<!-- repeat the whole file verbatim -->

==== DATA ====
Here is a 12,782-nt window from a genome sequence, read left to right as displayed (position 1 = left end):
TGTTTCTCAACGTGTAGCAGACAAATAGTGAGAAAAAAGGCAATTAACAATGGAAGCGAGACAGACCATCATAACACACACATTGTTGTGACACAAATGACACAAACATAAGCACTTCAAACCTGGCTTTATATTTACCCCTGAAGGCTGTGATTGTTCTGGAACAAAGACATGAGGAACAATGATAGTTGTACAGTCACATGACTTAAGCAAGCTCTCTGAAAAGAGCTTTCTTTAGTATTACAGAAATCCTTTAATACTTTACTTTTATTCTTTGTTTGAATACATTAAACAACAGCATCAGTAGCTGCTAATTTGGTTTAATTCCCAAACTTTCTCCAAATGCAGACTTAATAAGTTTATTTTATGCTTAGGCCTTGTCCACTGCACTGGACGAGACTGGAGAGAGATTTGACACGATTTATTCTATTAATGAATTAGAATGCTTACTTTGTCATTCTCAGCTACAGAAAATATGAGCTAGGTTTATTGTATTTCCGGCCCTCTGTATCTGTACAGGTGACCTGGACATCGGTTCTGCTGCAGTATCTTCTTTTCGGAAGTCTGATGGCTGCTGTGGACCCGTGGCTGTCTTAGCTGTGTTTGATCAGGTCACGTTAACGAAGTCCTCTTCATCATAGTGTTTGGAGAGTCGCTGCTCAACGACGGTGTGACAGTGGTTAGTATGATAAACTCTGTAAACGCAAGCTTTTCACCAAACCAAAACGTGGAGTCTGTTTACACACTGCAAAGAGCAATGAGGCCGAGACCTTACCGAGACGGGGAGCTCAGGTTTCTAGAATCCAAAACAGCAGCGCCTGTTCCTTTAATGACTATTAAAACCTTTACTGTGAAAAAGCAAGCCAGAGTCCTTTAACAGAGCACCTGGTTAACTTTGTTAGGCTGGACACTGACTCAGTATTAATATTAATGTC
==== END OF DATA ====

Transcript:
Here is a 12,782-nt window from a genome sequence, read left to right as displayed (position 1 = left end):
TGTTTCTCAACGTGTAGCAGACAAATAGTGAGAAAAAAGGCAATTAACAATGGAAGCGAGACAGACCATCATAACACACACATTGTTGTGACACAAATGACACAAACATAAGCACTTCAAACCTGGCTTTATATTTACCCCTGAAGGCTGTGATTGTTCTGGAACAAAGACATGAGGAACAATGATAGTTGTACAGTCACATGACTTAAGCAAGCTCTCTGAAAAGAGCTTTCTTTAGTATTACAGAAATCCTTTAATACTTTACTTTTATTCTTTGTTTGAATACATTAAACAACAGCATCAGTAGCTGCTAATTTGGTTTAATTCCCAAACTTTCTCCAAATGCAGACTTAATAAGTTTATTTTATGCTTAGGCCTTGTCCACTGCACTGGACGAGACTGGAGAGAGATTTGACACGATTTATTCTATTAATGAATTAGAATGCTTACTTTGTCATTCTCAGCTACAGAAAATATGAGCTAGGTTTATTGTATTTCCGGCCCTCTGTATCTGTACAGGTGACCTGGACATCGGTTCTGCTGCAGTATCTTCTTTTCGGAAGTCTGATGGCTGCTGTGGACCCGTGGCTGTCTTAGCTGTGTTTGATCAGGTCACGTTAACGAAGTCCTCTTCATCATAGTGTTTGGAGAGTCGCTGCTCAACGACGGTGTGACAGTGGTTAGTATGATAAACTCTGTAAACGCAAGCTTTTCACCAAACCAAAACGTGGAGTCTGTTTACACACTGCAAAGAGCAATGAGGCCGAGACCTTACCGAGACGGGGAGCTCAGGTTTCTAGAATCCAAAACAGCAGCGCCTGTTCCTTTAATGACTATTAAAACCTTTACTGTGAAAAAGCAAGCCAGAGTCCTTTAACAGAGCACCTGGTTAACTTTGTTAGGCTGGACACTGACTCAGTATTAATATTAATGTC